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TCBI > SEC Filings for TCBI > Form 10-Q on 9-May-2013All Recent SEC Filings

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Form 10-Q for TEXAS CAPITAL BANCSHARES INC/TX


9-May-2013

Quarterly Report


ITEM 2. MANAGEMENT'S DISCUSSION AND ANALYSIS OF FINANCIAL CONDITION AND RESULTS OF OPERATIONS

Forward-Looking Statements

Statements and financial analysis contained in this document that are not historical facts are forward looking statements made pursuant to the safe harbor provisions of the Private Securities Litigation Reform Act of 1995 (the "Act"). In addition, certain statements may be contained in our future filings with SEC, in press releases, and in oral and written statements made by or with our approval that are not statements of historical fact and constitute forward-looking statements within the meaning of the Act. Forward looking statements describe our future plans, strategies and expectations and are based on certain assumptions. Words such as "believes", "anticipates", "expects", "intends", "targeted", "continue", "remain", "will", "should", "may" and other similar expressions are intended to identify forward-looking statements but are not the exclusive means of identifying such statements.

Forward-looking statements involve risks and uncertainties, many of which are beyond our control that may cause actual results to differ materially from those in such statements. The important factors that could cause actual results to differ materially from the forward looking statements include, but are not limited to, the following:

(1) Changes in interest rates and the relationship between rate indices, including LIBOR and Fed Funds

(2) Changes in the levels of loan prepayments, which could affect the value of our loans or investment securities

(3) Changes in general economic and business conditions in areas or markets where we compete

(4) Competition from banks and other financial institutions for loans and customer deposits

(5) The failure of assumptions underlying the establishment of and provisions made to the allowance for credit losses and differences in assumptions utilized by banking regulators which could have retroactive impact

(6) The loss of senior management or operating personnel and the potential inability to hire qualified personnel at reasonable compensation levels

(7) Changes in government regulations including changes as a result of the recent economic crisis. On July 21, 2010, the Dodd-Frank Act was signed into law. The Dodd-Frank Act represents a significant overhaul of many aspects of the regulation of the financial services industry. Many of the related regulations are still not written so the potential impact is still unknown

(8) Claims and litigation, whether founded or unfounded, may result in significant financial liability if legal actions are not resolved in a manner favorable to us.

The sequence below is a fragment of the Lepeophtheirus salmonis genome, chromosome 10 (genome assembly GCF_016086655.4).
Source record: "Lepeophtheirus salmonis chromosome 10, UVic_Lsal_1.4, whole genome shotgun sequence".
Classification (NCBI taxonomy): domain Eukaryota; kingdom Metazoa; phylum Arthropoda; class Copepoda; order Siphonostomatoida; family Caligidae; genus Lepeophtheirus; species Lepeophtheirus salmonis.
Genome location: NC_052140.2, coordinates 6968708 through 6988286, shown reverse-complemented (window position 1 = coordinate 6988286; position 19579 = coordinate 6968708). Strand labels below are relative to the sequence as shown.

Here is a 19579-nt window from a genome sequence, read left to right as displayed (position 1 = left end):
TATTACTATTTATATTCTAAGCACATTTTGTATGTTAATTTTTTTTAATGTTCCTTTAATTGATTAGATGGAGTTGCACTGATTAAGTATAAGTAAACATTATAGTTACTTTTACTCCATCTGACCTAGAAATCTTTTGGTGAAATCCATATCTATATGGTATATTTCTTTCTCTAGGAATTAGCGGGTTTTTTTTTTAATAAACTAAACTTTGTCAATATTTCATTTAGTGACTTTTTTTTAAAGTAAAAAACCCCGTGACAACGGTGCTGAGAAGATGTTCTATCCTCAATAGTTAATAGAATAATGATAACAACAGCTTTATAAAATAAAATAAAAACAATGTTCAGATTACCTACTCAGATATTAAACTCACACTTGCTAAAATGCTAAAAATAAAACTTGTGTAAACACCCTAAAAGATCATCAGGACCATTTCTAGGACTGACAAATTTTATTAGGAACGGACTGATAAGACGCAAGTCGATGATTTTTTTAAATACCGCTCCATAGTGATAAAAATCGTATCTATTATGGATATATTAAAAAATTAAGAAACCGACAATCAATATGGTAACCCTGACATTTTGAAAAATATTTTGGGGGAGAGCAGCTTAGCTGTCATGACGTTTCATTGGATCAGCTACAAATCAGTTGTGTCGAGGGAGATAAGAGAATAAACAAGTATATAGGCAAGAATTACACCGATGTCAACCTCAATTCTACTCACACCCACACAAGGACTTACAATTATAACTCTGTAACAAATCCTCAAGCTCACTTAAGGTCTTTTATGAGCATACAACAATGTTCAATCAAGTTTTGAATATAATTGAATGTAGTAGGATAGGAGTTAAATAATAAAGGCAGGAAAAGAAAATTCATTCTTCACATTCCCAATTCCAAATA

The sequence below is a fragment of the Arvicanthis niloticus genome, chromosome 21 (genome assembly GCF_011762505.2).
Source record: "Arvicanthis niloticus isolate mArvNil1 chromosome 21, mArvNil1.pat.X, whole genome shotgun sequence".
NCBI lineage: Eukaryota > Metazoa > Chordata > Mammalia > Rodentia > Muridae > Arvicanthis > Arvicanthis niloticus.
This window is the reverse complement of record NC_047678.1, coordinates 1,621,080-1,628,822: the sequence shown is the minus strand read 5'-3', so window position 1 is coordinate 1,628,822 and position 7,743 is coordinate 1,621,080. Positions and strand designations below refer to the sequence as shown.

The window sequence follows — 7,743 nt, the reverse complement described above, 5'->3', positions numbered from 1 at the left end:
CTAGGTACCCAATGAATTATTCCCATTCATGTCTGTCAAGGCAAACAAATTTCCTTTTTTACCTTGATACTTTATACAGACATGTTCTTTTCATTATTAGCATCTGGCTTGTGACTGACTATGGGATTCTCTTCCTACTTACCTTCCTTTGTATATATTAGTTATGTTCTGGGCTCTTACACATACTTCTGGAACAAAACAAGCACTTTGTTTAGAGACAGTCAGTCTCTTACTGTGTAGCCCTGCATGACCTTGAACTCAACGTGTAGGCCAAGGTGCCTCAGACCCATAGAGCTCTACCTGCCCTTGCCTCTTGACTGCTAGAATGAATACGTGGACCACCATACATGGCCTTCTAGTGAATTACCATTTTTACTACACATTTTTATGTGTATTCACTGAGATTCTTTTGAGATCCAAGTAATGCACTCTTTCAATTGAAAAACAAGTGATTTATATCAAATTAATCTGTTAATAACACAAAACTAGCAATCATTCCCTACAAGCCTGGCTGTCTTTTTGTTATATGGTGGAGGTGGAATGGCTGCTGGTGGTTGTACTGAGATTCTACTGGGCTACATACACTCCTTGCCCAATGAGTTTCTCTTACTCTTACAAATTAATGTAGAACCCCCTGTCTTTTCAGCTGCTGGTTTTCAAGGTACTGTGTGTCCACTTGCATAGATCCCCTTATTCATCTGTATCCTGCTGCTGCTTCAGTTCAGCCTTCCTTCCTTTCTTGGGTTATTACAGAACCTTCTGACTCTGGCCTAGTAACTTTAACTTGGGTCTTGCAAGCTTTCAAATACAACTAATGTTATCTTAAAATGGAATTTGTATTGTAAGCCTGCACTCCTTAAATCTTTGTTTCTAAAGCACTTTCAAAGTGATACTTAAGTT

Forward-looking statements speak only as of the date on which such statements are made. We have no obligation to update or revise any forward-looking statements as a result of new information or future events. In light of these assumptions, risks and uncertainties, the events discussed in any forward-looking statements in this quarterly report might not occur.

Results of Operations

Except as otherwise noted, all amounts and disclosures throughout this document reflect continuing operations. See Part I, Item 1 herein for a discussion of discontinued operations at Note (9) - Discontinued Operations.

Summary of Performance

We reported net income and net income available to common shareholders of $33.1 million, or $0.80 per diluted common share, for the first quarter of 2013 compared to $27.1 million, or $0.70 per diluted common share, for the first quarter of 2012. The dividend on preferred shares reduced income available to common shareholders by $81,000 during the first quarter of 2013. Return on average common equity was 15.82% and return on average assets was 1.38% for the first quarter of 2013, compared to 17.36% and 1.33%, respectively, for the first quarter of 2012.


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Net income increased $6.0 million, or 22%, for the three months ended March 31, 2013 as compared to the same period in 2012. The $6.0 million increase during the three months ended March 31, 2013, was primarily the result of a $9.8 million increase in net interest income, a $1.0 million decrease in the provision for credit losses and a $2.1 million increase in non-interest income, offset by a $3.4 million increase in non-interest expense and a $3.4 million increase in income tax expense.

Details of the changes in the various components of net income are further discussed below.

Net Interest Income

Net interest income was $98.0 million for the first quarter of 2013, compared to $88.2 million for the first quarter of 2012. The increase was due to an increase in average earning assets of $1.5 billion as compared to the first quarter of 2012. The increase in average earning assets included a $1.2 billion increase in average loans held for investment and a $326.0 million increase in loans held for sale, offset by a $44.1 million decrease in average securities. For the quarter ended March 31, 2013, average net loans and securities represented 98% and 1%, respectively, of average earning assets compared to 98% and 2% in the same quarter of 2012.